BULLETIN BOARD:  Story in the News
The image displayed above is a real photograph of a 10-month-old Egyptian girl named Manar Maged who was born with craniopagus parasiticus, a very rare birth defect that develops when an embryo starts to split into identical twins but does not complete the process. Often the second, undeveloped twin forms as an extra limb or trunk, but in Magar's extremely unusual case it formed as a second head attached to her skull. The twin could blink and smile and respond to stimuli as with her twin but was not capable of independent life as the second head had no body with sufficient organs for life.

On 19 February 2005, Manar underwent a 13-hour operation performed by a 13-member surgical team to remove her conjoined twin.  Doctors waited until Manar Maged was around 10 months old before carrying out the operation of removing the second head from the baby. The operation took 13 hours and 13 doctors to complete and it could take up to 10 days before the baby is released from intensive care. A separate twin sister, Noora, is healthy after initial problems when she was born.

 As of mid-April 2005, Reuters reported that Manar had been transferred out of intensive care and was eating normally:

She has been transferred to ordinary care two weeks ago and she is showing good signs of improvement as she can eat normally without the aid of a tube," said Abla el-Alfy, a consultant in the paediatric intensive care at Benha Children's Hospital, north of Cairo.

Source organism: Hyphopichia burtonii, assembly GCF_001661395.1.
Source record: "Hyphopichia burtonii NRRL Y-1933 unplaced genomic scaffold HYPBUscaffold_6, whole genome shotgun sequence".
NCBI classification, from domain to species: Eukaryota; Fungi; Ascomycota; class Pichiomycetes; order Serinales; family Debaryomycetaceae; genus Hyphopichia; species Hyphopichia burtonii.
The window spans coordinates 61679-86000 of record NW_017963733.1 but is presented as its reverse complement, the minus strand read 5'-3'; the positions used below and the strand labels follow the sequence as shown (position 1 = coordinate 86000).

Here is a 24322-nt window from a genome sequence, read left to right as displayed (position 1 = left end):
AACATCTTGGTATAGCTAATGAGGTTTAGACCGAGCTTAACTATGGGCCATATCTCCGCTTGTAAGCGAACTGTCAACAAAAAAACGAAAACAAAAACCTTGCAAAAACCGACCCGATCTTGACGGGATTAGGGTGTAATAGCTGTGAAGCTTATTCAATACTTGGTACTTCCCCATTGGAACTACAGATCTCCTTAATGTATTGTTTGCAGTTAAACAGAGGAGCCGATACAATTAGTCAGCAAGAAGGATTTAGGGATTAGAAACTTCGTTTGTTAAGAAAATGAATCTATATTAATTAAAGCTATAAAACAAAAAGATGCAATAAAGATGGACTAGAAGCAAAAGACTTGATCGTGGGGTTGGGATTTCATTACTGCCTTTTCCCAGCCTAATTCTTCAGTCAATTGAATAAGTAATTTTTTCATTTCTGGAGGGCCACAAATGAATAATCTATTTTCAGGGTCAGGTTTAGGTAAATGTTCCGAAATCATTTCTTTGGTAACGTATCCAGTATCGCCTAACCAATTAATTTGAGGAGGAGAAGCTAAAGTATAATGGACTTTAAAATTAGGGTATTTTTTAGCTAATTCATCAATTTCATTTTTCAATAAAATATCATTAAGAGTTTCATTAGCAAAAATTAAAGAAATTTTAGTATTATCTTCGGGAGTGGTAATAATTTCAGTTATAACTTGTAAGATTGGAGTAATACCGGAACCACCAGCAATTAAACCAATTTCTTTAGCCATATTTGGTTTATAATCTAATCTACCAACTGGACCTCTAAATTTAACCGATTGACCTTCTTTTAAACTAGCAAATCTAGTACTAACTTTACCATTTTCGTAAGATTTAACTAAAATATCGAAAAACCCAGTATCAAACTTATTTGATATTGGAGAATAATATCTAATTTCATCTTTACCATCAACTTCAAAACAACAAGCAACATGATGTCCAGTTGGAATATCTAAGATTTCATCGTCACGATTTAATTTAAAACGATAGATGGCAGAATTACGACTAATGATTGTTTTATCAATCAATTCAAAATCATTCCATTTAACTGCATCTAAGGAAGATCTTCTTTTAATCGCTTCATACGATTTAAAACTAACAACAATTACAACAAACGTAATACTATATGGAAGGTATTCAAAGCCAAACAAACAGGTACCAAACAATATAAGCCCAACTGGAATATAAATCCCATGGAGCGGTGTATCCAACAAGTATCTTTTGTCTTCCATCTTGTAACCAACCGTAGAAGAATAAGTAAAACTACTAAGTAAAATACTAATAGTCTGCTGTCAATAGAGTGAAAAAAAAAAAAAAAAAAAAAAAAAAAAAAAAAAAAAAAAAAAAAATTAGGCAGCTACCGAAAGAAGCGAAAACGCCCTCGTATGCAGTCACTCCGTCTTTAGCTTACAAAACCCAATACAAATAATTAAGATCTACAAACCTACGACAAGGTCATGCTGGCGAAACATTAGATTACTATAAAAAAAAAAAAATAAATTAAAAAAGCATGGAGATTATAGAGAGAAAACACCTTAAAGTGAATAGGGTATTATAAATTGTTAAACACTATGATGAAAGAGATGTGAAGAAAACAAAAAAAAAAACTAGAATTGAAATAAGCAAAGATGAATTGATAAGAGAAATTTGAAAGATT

She said Manar's mother was allowed to have direct contact with her baby after being separated for almost two months after the operation on Feb. 19.

"Manar is bonding well with her mother," Alfy said.

Doctors have said Manar's case was extremely rare and just surviving the operation was a big achievement.

"I think she will be able to leave hospital as soon as we feel that her mother is capable of taking care of her," said Alfy, adding that Maged's medication was being reduced.

The surgery caused her to bleed extensively because of a major blood vessel that had to be severed from the head.   Complications developed the day after the surgery, including unstable blood pressure, hypothermia, poor liver function and the blood not coagulating.   Her skull had been reconstructed during surgery and her skin had been joined over the bone, thus eliminating the need for further reconstructive surgery.

Manar is only one of about seven children ever born with this condition, the second to have her twin removed surgically, and the only one to survive. 

The operation was the first of its kind in the Middle East.


If the second head displays consciousness and awareness and responds to stimuli as does the first head is there a person there? The second head was living and growing just as the first.  They were growing for ten months.  They could continue to grow. Does removing the second head constitute killing a human being?  If so under what conditions would it be morally justified?

Was one person killed so that another person could live a more "normal " life?  Was one human being killed so that the other would not look "not normal" or "ugly"?

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